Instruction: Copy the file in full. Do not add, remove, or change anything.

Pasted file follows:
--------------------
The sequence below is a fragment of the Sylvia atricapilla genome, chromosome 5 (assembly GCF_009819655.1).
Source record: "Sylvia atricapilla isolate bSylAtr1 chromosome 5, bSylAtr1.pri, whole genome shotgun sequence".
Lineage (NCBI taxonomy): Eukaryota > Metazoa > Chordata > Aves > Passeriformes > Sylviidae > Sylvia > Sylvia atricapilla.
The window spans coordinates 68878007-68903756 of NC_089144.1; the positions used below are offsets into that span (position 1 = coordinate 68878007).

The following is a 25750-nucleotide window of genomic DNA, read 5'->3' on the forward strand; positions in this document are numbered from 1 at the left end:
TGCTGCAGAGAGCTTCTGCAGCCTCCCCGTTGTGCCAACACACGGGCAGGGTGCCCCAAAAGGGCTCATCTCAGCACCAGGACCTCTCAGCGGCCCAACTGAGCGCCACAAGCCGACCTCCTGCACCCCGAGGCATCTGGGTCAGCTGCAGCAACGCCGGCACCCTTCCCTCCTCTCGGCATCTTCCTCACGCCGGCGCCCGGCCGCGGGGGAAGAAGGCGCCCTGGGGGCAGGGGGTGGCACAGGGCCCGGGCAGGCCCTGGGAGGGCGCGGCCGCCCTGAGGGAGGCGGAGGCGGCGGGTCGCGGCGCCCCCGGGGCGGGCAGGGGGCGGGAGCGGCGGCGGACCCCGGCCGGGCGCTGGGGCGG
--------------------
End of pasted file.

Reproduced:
The sequence below is a fragment of the Sylvia atricapilla genome, chromosome 5 (assembly GCF_009819655.1).
Source record: "Sylvia atricapilla isolate bSylAtr1 chromosome 5, bSylAtr1.pri, whole genome shotgun sequence".
Lineage (NCBI taxonomy): Eukaryota > Metazoa > Chordata > Aves > Passeriformes > Sylviidae > Sylvia > Sylvia atricapilla.
The window spans coordinates 68878007-68903756 of NC_089144.1; the positions used below are offsets into that span (position 1 = coordinate 68878007).

The following is a 25750-nucleotide window of genomic DNA, read 5'->3' on the forward strand; positions in this document are numbered from 1 at the left end:
TGCTGCAGAGAGCTTCTGCAGCCTCCCCGTTGTGCCAACACACGGGCAGGGTGCCCCAAAAGGGCTCATCTCAGCACCAGGACCTCTCAGCGGCCCAACTGAGCGCCACAAGCCGACCTCCTGCACCCCGAGGCATCTGGGTCAGCTGCAGCAACGCCGGCACCCTTCCCTCCTCTCGGCATCTTCCTCACGCCGGCGCCCGGCCGCGGGGGAAGAAGGCGCCCTGGGGGCAGGGGGTGGCACAGGGCCCGGGCAGGCCCTGGGAGGGCGCGGCCGCCCTGAGGGAGGCGGAGGCGGCGGGTCGCGGCGCCCCCGGGGCGGGCAGGGGGCGGGAGCGGCGGCGGACCCCGGCCGGGCGCTGGGGCGG